It is not about whether tiered data plans are what customers want, it is about customers having more options insofar that it makes the company more money.


Fixed that for you.

It has become clear that these plans are becoming available only because someone has figured out how to make more money on them.


RE: Verizon and AT&T are right.
By wempa on 5/22/2012 12:36:49 PM , Rating: 2
Exactly. If this was really about offering the customers more options, then some of these data plans would be cheaper than the previous unlimited. That's obviously not the case. Verizon's unlimited data was $30, which is the same price for the new 2GB tier. So, in this case, the customer loses something and gets no benefit. It really insults our intelligence how the companies try to pass this off as being for the customer.


RE: Verizon and AT&T are right.
By vcolon on 5/22/2012 11:16:39 PM , Rating: 2
My original statement stands Mr 99% LOL.


It's 2012, people
By Solandri on 5/19/2012 7:13:31 PM , Rating: 3
quote:
"Do families really want to keep track of each others’ data consumption," Sherrard questioned. "We don’t think so. Just imagine mom’s email is suddenly unavailable because her teenage son watched an HD movie on his phone, consuming the family’s data allotment."

Each phone has a unique ID and its data use can be tracked and throttled separately. The family plan is simply a billing mechanism.

All you have to do is give families tools to manage their data use, much like disk quotas on shared filesystems back in the 1970s. If the family plan allows 5 GB/mo, you could allocate 1GB to each of 4 family members, and 1 shared GB as overage. So if Billy eats up his 1GB and all of the 1GB overage, as long as mom isn't close to 1GB she's still good to go.

At the end of the money, the family reviews their data usage. Billy gets scolded for eating up 2GB, gets his quota lowered to 0.5GB and his shared overage privileges revoked for a month.

It's 2012. If these types of management tools don't exist yet, families should be demanding them. They should've been created back around 2000 when family plans were first introduced.




RE: It's 2012, people
By Trisped on 5/20/2012 2:55:59 AM , Rating: 2
Parental controls already allow parents to control how many minutes can be used and texts sent from a phone. I have not looked recently, but I expect that controlling data usage on a per-phone bases will be included with the new family plans.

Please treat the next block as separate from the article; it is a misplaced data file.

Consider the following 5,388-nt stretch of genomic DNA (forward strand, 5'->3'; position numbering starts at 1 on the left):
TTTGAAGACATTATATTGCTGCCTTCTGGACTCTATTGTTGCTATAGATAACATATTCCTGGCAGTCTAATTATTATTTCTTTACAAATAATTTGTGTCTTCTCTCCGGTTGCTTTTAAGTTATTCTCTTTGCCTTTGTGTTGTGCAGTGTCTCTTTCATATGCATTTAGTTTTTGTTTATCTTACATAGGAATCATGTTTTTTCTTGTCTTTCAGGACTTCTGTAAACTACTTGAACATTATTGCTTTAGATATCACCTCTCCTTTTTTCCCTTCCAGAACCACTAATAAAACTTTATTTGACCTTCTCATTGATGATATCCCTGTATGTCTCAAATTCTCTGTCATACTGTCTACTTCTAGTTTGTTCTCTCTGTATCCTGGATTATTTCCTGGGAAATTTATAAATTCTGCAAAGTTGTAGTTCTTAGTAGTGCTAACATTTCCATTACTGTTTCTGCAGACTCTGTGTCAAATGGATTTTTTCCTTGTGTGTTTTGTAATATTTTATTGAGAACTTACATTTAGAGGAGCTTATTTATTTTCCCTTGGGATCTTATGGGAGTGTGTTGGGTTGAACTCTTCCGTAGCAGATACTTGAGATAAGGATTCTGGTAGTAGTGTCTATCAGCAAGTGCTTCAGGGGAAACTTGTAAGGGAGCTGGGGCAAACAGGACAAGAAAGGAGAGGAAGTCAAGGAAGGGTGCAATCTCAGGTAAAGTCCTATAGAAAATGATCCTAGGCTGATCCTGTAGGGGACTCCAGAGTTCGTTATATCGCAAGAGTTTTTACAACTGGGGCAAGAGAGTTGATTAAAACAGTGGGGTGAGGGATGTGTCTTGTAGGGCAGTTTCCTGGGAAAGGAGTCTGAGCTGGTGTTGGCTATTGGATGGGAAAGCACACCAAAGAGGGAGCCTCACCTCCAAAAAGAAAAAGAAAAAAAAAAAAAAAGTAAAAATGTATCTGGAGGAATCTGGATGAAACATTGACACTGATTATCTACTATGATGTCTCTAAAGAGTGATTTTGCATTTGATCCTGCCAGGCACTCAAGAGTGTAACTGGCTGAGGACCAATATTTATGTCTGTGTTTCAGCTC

Personally I think the new family plans sound great. I barely use my phone, so why pay full price for a plan I barely use when other people in the family are constantly going over on theirs?


not picky
By Ammohunt on 5/19/2012 10:37:33 PM , Rating: 2
How about no roaming in the same coverage areas that at&t and Verizon have; oh and iPhone? hello?




RE: not picky
By Mint on 5/20/2012 4:38:26 PM , Rating: 2
Apple gets a cut from the monthly revenue of AT&T and Verizon on top of the ~$500 they pay for each phone, AFAIK. I don't think T-Mobile can afford that with their lower pricing (contract and esp. no-contract). I also doubt Apple would let them sell the iPhone with a higher rate specifically for it.

Better to just get an unlocked one and go no-contract. You should still save in little over a year.


Pooled data plans are dangerous
By talikarni on 5/19/2012 2:03:18 PM , Rating: 2
There has already been studies showing that data caps change the way people handle their data and internet usage.

http://www.sciencedaily.com/releases/2012/05/12050...




By HoosierEngineer5 on 5/20/2012 7:27:27 AM , Rating: 2
I don't have any confidence they will have this figured out.




By Targon on 5/20/2012 11:14:48 PM , Rating: 2
Why would anyone listen to a marketing person who is almost guaranteed to hype the company he/she works for and put down or dismiss what the competition is doing? T-mobile is in a bad position as it stands, so anything that would make people want to stay on AT&T or Verizon isn't good news for T-mobile.

I am sure that single-line data plans will remain, and if family data is an option, I don't see ANYTHING wrong there. Now, there will always be those who try a 2GB for the entire family, which WOULD be an issue for many families, but for those who don't use a lot of data and ALL lines are generally below 1GB per month, it MIGHT be a valid option.

The only bad thing would be if all family plans are forced to go to a shared data package, rather than letting people choose what works best for them, and I doubt that would be the case.




Unlimited vs data caps
By KOOLTIME on 5/23/2012 1:37:41 PM , Rating: 2
Well telco's dont advertise this but they dont want people to use there home / private services as full time business services, and up/download data 24/7.

Fiber is now available to homes unlike 10 years ago, this allows business class service to residents. Most small businesses will look to using this very much cheaper service, vs paying for the expensive business services.

This is whats really under the hidden hood crux of all the debates people reading about. Has nothing to do with john doe abusing data by watching Netflix at home 24/7.




Ironic T-Mobile...
By 1ceTr0n on 5/19/12, Rating: -1
RE: Ironic T-Mobile...
By apc31981 on 5/19/2012 7:42:11 PM , Rating: 3
And you would know this bunker coverage because?

Of course it could be a new marketing program. "America's largest 4g network. You can still download at 4g speeds after being abducted! Only on..."